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Flying Car Looks Like a Delorean

It only requires about 1/4 of the footprint that a helicopter needs to land. Also, flying passenger pods and a 3D-printed heart.

Flying Pods

Link & Fly from Akka Technologies is a new concept that could make future air travel a little more modular.

According to a report from Bloomberg, the French company is pitching Boeing on a system in which the wings detach from the fuselage. According to the company, by separating the cargo box and the wings, airports could improve boarding and deplaning.

Company CEO Maurice Ricci says it will be the next big disruption, after electric and autonomous cars.

In the concept, passengers would board the pods at a train station by having their retinas scanned. And it would be interesting to see if/how Link & Fly could tie into a hyperloop system.

Designed to carry 162 passengers, cargo, or customizable VIP pods, freighter versions could fly autonomously.

Bioengineers 3D-Print a Heart

Bioengineers from Harvard University have made a working model of a left heart ventricle, and unlike previous work with engineered tissue, the little piece of my heart beat for months in the lab.

The heart was made with a nanofiber scaffold seeded with human heart cells. The scaffold was built using pull spinning, and it works as a template that tells the cells where to go. According to the researchers, it could be used in drug testing, and to develop treatments for patients with heart conditions, like an arrhythmia.

The researchers have been working on the project for ten years, hoping to one day build a whole, working heart. The idea is to build human heart model with your own stem cells to mirror the features as well as the diseases that your doctors are trying to treat.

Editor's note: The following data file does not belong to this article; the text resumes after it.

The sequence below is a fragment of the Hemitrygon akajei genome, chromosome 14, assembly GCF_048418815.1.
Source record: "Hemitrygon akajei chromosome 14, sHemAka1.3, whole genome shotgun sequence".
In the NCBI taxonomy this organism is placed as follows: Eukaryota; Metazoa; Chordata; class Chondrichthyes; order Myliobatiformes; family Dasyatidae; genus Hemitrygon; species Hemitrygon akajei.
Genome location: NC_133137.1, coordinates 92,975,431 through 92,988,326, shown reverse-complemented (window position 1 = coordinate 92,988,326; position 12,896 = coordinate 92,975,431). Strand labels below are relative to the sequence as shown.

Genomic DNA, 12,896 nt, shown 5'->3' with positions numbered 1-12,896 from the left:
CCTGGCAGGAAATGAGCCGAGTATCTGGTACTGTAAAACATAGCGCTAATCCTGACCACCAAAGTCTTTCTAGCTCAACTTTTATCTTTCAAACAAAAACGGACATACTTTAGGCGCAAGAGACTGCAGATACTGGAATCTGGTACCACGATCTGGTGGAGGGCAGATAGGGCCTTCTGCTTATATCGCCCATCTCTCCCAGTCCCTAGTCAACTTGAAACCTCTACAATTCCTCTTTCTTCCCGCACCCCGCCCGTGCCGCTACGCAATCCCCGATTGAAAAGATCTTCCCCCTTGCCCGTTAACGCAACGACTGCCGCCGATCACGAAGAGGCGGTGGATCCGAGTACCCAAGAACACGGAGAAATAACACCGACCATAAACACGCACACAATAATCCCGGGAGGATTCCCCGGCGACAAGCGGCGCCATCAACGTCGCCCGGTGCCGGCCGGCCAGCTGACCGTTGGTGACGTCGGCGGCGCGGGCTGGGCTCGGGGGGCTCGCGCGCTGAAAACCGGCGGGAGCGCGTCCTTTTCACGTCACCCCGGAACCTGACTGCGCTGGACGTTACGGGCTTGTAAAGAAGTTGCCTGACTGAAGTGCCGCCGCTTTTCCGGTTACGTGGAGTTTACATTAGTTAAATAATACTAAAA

With this little ventricle, scientists hit it with a drug like adrenaline measure the increase heart rate, and they even poked holes in it to mimic a heart attack, a little heart attack in a petri dish.

Maybe one day, the homegrown hearts could be implantable.

Flying Car Looks Like a Delorean

Urban Aeronautics is an Israel-based company that designed the CityHawk electric vertical-take-off-and-landing aircraft (eVTOL). This week, the company announced that it is taking it's flying car into full-scale development, with flights for the Fancraft coming as early as 2021.

The Urban Aeronautics twine engine aircraft can hold up to five passengers and a pilot and travel at speeds up to 168 mph. With a range of 93 miles and a max payload of 1,670 pounds, CityHawk could be used for a fleet of air taxis, emergency services, or as an executive aircraft.

The first flights will be as a hybrid aircraft, but the company has plans to convert it to run on hydrogen fuel cells. According to the company, it can't use batteries, because right now, batteries are too heavy, and have a limited life cycle. The plan is to switch to hydrogen sometime in mid-2022.

The design holds other advantages over other flying cars and even other VTOLs currently in development. Mainly, it only requires about 1/4 of the footprint that a helicopter needs to land, and it is extremely quiet, about the same as a car passing by. The test vehicle has successfully completed more than 250 test flights, but wonder if theyโ€™re still tweaking the design. Because from the side, it really looks like another groundbreaking design. You know, one that only broke the ground when it fell on its face.

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